After being slapped with a US$774 million fine for antitrust violations, Qualcomm has reached an agreement with Taiwan’s Fair Trade Commission (TFTC) to remedy the situation. The California-based tech giant will only be forced to pay US$93 million of the initial fine, money which it has already paid, and it must follow a handful of other rules put in place by the Taiwanese regulator.
The dispute arose after Taiwan’s regulator claimed that the chip maker abused its monopoly power over smartphone modems by putting higher patent licensing fees on companies that use the devices in their products.
Last October, when the initial fine had been announced, the TFTC claimed that the patents Qualcomm holds over its chip designs kept other potential chip makers from finding a footing in the market. Both China and South Korea had already fined Qualcomm over accusations of anti-competitive behavior, and Apple has put forth several lawsuits against Qualcomm for similar practices.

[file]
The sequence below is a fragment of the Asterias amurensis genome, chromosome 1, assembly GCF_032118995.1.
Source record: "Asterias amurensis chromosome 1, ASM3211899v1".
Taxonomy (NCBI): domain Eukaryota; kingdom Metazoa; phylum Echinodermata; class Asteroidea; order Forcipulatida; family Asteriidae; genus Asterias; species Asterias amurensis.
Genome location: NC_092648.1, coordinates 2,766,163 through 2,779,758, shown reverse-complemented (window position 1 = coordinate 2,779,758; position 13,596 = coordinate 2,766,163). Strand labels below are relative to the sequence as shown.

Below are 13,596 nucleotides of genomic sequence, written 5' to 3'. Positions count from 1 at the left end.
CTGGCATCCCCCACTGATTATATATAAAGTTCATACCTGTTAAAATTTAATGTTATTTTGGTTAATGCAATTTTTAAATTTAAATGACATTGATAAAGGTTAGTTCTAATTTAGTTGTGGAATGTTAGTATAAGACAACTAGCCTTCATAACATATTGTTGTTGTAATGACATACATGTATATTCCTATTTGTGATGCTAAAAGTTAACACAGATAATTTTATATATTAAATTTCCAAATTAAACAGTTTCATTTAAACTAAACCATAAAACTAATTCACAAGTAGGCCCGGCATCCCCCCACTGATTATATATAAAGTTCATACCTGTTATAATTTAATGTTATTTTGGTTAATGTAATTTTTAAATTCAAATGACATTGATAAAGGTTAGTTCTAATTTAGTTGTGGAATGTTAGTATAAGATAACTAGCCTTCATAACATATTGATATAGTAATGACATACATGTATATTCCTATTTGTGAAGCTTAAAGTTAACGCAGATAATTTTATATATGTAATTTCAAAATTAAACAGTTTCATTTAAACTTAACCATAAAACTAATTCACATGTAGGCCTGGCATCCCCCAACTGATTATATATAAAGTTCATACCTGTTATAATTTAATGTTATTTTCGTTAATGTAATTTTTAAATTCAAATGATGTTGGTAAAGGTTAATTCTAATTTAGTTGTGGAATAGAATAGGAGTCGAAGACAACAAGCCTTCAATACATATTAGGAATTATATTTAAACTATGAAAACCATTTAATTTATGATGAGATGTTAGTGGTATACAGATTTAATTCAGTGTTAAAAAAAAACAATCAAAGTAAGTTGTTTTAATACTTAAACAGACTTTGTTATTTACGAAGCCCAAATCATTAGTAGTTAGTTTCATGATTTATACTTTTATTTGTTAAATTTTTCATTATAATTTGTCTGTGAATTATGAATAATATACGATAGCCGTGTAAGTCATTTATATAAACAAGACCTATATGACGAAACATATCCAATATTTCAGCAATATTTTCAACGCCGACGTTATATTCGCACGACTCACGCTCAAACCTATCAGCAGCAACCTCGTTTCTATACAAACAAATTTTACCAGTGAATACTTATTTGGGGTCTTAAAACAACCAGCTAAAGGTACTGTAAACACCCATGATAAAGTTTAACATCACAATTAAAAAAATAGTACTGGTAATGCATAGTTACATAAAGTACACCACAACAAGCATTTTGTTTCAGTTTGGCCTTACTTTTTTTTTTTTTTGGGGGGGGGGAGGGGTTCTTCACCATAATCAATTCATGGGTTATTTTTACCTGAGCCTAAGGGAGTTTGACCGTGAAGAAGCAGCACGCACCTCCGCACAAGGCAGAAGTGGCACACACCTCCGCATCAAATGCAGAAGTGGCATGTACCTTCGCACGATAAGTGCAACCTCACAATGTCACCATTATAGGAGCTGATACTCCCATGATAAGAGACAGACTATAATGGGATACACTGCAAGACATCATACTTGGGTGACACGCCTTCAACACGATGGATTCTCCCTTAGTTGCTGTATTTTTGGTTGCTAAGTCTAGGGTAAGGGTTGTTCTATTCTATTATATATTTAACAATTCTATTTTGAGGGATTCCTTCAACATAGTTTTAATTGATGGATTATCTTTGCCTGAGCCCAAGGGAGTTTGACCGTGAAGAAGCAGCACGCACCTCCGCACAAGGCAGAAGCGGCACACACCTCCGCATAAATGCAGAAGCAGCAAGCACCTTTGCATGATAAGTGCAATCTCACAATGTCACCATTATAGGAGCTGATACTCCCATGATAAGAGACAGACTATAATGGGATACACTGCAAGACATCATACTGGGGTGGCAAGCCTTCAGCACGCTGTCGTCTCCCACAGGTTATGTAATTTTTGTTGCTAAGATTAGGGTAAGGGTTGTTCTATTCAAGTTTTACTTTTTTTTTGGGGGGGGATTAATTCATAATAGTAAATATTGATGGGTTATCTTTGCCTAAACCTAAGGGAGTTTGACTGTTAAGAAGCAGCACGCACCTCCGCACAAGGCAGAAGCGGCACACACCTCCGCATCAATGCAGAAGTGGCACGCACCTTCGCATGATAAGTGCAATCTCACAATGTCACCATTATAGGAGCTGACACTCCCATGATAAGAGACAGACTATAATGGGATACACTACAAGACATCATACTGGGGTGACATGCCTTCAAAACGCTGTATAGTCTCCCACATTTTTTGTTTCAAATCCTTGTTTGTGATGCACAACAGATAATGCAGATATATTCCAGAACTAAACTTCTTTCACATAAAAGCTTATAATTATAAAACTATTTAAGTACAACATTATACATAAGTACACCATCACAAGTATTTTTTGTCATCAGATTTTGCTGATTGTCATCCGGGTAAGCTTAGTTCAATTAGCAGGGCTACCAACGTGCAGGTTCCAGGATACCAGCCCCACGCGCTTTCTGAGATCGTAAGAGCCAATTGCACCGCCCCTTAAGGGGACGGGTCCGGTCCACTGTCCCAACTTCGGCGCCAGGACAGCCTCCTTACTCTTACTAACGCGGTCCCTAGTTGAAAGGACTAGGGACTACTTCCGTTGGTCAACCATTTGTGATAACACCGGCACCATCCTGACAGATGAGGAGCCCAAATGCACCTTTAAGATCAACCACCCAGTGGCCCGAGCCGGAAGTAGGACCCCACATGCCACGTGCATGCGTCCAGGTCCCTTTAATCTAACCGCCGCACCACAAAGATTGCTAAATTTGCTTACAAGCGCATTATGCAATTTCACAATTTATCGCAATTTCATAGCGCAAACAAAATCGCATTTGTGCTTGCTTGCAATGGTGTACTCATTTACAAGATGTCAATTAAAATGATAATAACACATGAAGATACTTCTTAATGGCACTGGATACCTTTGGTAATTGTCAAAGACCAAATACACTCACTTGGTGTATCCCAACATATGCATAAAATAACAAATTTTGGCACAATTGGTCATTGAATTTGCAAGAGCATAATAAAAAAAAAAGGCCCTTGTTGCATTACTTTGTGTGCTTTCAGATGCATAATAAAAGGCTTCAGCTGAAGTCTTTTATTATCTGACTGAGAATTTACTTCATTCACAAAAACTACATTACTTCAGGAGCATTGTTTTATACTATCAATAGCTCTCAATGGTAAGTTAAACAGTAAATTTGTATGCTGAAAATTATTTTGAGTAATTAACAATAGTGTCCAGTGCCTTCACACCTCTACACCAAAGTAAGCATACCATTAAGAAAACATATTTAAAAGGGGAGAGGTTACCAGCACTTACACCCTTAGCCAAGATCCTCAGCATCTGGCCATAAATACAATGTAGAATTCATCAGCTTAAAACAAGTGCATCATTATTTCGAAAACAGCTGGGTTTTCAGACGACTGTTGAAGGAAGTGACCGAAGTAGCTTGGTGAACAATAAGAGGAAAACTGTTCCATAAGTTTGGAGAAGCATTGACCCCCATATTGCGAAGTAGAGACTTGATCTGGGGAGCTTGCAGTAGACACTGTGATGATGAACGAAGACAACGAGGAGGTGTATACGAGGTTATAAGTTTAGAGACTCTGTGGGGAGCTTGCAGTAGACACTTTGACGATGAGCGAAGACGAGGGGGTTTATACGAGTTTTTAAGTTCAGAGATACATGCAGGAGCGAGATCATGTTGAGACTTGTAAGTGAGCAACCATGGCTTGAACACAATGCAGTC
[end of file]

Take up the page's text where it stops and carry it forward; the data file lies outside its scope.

Under the settlement, Qualcomm will have to provide reports every six months to Taiwanese officials for five years to show it is negotiating in good faith with handset makers in patent-licensing.
Qualcomm is also in the midst of appealing a US$927 million fine from the Korea Fair Trade Commission and a US$1.2 billion fine from the European Commission. It also faces a lawsuit from the US Federal Trade Commission and is in a wide-ranging legal dispute with Apple.
Full Content: New York Post